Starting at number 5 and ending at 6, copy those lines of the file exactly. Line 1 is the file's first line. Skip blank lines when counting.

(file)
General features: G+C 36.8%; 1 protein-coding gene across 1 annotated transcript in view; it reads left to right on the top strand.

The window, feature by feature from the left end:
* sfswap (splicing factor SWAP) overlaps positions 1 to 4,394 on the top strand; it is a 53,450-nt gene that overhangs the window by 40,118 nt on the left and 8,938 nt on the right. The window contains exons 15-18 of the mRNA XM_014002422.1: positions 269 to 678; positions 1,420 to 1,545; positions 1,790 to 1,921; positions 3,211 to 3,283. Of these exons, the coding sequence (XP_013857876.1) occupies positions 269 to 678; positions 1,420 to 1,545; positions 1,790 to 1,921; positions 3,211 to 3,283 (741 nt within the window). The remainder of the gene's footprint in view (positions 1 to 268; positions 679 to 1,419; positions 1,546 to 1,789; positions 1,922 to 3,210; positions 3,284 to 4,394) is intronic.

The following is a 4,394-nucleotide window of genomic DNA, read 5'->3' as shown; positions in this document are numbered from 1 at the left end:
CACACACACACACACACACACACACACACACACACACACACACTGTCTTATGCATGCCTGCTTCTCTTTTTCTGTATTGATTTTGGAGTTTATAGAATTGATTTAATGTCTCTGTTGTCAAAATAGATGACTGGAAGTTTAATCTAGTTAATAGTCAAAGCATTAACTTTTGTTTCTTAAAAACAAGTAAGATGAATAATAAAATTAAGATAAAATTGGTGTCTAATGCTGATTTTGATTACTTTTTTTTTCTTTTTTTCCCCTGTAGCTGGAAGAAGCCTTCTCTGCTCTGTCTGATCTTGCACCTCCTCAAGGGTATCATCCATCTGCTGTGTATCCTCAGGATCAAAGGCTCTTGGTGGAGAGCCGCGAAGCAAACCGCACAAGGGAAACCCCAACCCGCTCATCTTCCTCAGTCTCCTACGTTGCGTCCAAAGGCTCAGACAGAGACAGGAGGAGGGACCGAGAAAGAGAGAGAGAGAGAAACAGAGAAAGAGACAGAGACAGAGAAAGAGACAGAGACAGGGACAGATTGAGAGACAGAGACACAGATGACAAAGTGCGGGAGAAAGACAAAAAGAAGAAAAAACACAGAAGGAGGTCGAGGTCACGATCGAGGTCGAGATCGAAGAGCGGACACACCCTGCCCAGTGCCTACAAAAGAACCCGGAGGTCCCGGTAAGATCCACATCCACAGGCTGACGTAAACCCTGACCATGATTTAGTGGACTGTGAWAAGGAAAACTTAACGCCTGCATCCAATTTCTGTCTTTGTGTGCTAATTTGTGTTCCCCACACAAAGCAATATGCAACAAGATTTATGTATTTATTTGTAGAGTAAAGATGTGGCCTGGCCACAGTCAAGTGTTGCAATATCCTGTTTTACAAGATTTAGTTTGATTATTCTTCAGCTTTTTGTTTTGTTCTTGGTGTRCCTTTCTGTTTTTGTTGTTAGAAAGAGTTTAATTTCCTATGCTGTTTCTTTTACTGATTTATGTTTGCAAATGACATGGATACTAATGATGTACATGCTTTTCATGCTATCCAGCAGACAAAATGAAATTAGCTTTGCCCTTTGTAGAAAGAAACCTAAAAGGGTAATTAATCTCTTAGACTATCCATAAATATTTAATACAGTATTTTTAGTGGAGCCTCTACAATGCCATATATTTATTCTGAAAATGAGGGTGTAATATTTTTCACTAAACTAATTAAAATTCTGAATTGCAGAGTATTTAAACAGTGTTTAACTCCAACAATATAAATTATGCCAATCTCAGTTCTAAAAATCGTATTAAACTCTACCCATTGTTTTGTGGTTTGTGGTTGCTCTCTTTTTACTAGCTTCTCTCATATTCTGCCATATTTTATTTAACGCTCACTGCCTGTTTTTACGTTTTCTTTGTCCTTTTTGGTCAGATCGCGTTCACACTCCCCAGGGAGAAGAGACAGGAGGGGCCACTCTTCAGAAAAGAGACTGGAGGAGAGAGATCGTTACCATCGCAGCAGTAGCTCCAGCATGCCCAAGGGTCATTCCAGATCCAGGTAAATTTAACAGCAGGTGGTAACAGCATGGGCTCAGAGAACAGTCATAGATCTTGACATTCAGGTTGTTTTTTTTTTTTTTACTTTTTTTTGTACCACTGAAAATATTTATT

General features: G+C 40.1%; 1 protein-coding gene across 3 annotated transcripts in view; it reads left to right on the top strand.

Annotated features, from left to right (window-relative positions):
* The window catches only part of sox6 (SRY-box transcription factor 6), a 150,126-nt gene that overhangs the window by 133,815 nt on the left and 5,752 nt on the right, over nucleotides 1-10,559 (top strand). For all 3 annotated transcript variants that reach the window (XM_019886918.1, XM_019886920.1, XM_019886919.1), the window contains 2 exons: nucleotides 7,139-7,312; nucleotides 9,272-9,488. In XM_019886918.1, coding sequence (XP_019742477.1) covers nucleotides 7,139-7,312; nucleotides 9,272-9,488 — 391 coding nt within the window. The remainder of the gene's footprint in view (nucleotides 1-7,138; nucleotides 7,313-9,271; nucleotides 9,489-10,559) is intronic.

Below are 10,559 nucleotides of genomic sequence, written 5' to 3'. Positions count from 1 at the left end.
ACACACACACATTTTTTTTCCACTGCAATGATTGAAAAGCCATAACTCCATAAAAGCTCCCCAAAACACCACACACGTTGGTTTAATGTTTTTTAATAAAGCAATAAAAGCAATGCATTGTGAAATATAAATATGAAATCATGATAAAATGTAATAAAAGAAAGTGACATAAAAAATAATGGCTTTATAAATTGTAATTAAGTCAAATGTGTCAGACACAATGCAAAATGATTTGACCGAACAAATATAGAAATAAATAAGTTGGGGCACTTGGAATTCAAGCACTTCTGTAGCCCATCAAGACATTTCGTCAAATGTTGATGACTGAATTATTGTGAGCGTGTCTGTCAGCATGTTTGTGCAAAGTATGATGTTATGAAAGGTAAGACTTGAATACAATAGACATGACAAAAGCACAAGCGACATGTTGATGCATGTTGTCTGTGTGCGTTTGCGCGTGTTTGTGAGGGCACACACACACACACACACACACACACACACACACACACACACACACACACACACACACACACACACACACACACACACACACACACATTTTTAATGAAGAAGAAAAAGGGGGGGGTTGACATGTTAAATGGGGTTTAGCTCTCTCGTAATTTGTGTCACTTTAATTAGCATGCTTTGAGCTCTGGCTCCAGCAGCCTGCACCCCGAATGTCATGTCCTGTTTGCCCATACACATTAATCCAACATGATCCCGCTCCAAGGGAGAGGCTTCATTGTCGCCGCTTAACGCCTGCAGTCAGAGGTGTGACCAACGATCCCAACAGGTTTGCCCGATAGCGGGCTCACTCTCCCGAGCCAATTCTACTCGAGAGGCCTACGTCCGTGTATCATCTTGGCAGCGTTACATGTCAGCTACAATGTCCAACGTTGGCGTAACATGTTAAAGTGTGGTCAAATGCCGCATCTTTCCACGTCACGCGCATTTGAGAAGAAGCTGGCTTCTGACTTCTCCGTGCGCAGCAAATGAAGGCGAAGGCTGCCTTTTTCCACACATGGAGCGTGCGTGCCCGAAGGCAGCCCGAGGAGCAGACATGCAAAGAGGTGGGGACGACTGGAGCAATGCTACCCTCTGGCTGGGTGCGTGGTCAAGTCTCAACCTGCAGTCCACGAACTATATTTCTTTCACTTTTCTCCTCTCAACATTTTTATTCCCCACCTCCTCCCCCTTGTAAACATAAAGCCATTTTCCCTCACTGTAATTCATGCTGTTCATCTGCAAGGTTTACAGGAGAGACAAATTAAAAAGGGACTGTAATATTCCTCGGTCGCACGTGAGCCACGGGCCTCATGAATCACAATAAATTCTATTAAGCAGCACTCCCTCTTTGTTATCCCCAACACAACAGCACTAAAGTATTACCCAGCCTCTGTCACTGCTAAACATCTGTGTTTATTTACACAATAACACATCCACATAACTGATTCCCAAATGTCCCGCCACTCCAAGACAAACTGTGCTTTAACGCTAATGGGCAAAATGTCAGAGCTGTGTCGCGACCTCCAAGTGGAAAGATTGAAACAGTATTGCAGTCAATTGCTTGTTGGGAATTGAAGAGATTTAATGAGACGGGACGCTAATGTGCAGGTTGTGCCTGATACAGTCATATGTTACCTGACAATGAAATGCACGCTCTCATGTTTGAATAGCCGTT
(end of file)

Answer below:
CACACACACACACACACACACACACACACACACACACACACACTGTCTTATGCATGCCTGCTTCTCTTTTTCTGTATTGATTTTGGAGTTTATAGAATTGATTTAATGTCTCTGTTGTCAAAATAGATGACTGGAAGTTTAATCTAGTTAATAGTCAAAGCATTAACTTTTGTTTCTTAAAAACAAGTAAGATGAATAATAAAATTAAGATAAAATTGGTGTCTAATGCTGATTTTGATTACTTTTTTTTTCTTTTTTTCCCCTGTAGCTGGAAGAAGCCTTCTCTGCTCTGTCTGATCTTGCACCTCCTCAAGGGTATCATCCATCTGCTGTGTATCCTCAGGATCAAAGGCTCTTGGTGGAGAGCCGCGAAGCAAACCGCACAAGGGAAACCCCAACCCGCTCATCTTCCTCAGTCTCCTACGTTGCGTCCAAAGGCTCAGACAGAGACAGGAGGAGGGACCGAGAAAGAGAGAGAGAGAGAAACAGAGAAAGAGACAGAGACAGAGAAAGAGACAGAGACAGGGACAGATTGAGAGACAGAGACACAGATGACAAAGTGCGGGAGAAAGACAAAAAGAAGAAAAAACACAGAAGGAGGTCGAGGTCACGATCGAGGTCGAGATCGAAGAGCGGACACACCCTGCCCAGTGCCTACAAAAGAACCCGGAGGTCCCGGTAAGATCCACATCCACAGGCTGACGTAAACCCTGACCATGATTTAGTGGACTGTGAWAAGGAAAACTTAACGCCTGCATCCAATTTCTGTCTTTGTGTGCTAATTTGTGTTCCCCACACAAAGCAATATGCAACAAGATTTATGTATTTATTTGTAGAGTAAAGATGTGGCCTGGCCACAGTCAAGTGTTGCAATATCCTGTTTTACAAGATTTAGTTTGATTATTCTTCAGCTTTTTGTTTTGTTCTTGGTGTRCCTTTCTGTTTTTGTTGTTAGAAAGAGTTTAATTTCCTATGCTGTTTCTTTTACTGATTTATGTTTGCAAATGACATGGATACTAATGATGTACATGCTTTTCATGCTATCCAGCAGACAAAATGAAATTAGCTTTGCCCTTTGTAGAAAGAAACCTAAAAGGGTAATTAATCTCTTAGACTATCCATAAATATTTAATACAGTATTTTTAGTGGAGCCTCTACAATGCCATATATTTATTCTGAAAATGAGGGTGTAATATTTTTCACTAAACTAATTAAAATTCTGAATTGCAGAGTATTTAAACAGTGTTTAACTCCAACAATATAAATTATGCCAATCTCAGTTCTAAAAATCGTATTAAACTCTACCCATTGTTTTGTGGTTTGTGGTTGCTCTCTTTTTACTAGCTTCTCTCATATTCTGCCATATTTTATTTAACGCTCACTGCCTGTTTTTACGTTTTCTTTGTCCTTTTTGGTCAGATCGCGTTCACACTCCCCAGGGAGAAGAGACAGGAGGGGCCACTCTTCAGAAAAGAGACTGGAGGAGAGAGATCGTTACCATCGCAGCAGTAGCTCCAGCATGCCCAAGGGTCATTCCAGATCCAGGTAAATTTAACAGCAGGTGGTAACAGCATGGGCTCAGAGAACAGTCATAGATCTTGACATTCAGGTTGTTTTTTTTTTTTTTACTTTTTTTTGTACCACTGAAAATATTTATT

General features: G+C 40.1%; 1 protein-coding gene across 3 annotated transcripts in view; it reads left to right on the top strand.